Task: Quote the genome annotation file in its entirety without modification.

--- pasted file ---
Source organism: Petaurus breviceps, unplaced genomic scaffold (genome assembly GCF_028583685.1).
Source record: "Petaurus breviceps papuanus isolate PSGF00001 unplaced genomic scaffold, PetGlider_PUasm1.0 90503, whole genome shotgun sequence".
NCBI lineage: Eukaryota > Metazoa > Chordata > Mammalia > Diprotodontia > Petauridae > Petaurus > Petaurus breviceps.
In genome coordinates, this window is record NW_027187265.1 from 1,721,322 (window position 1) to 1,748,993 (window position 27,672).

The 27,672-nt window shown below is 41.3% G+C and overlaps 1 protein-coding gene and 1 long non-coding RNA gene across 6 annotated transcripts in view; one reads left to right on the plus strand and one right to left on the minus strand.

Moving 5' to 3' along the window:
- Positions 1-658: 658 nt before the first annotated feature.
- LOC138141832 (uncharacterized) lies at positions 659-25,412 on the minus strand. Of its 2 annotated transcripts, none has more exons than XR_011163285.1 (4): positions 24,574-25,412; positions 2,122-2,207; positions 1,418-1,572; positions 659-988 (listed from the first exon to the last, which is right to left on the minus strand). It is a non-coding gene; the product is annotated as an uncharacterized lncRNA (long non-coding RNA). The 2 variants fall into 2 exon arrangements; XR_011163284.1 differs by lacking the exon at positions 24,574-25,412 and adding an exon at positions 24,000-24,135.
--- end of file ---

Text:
Source organism: Petaurus breviceps, unplaced genomic scaffold (genome assembly GCF_028583685.1).
Source record: "Petaurus breviceps papuanus isolate PSGF00001 unplaced genomic scaffold, PetGlider_PUasm1.0 90503, whole genome shotgun sequence".
NCBI lineage: Eukaryota > Metazoa > Chordata > Mammalia > Diprotodontia > Petauridae > Petaurus > Petaurus breviceps.
In genome coordinates, this window is record NW_027187265.1 from 1,721,322 (window position 1) to 1,748,993 (window position 27,672).

The 27,672-nt window shown below is 41.3% G+C and overlaps 1 protein-coding gene and 1 long non-coding RNA gene across 6 annotated transcripts in view; one reads left to right on the plus strand and one right to left on the minus strand.

Moving 5' to 3' along the window:
- Positions 1-658: 658 nt before the first annotated feature.
- LOC138141832 (uncharacterized) lies at positions 659-25,412 on the minus strand. Of its 2 annotated transcripts, none has more exons than XR_011163285.1 (4): positions 24,574-25,412; positions 2,122-2,207; positions 1,418-1,572; positions 659-988 (listed from the first exon to the last, which is right to left on the minus strand). It is a non-coding gene; the product is annotated as an uncharacterized lncRNA (long non-coding RNA). The 2 variants fall into 2 exon arrangements; XR_011163284.1 differs by lacking the exon at positions 24,574-25,412 and adding an exon at positions 24,000-24,135.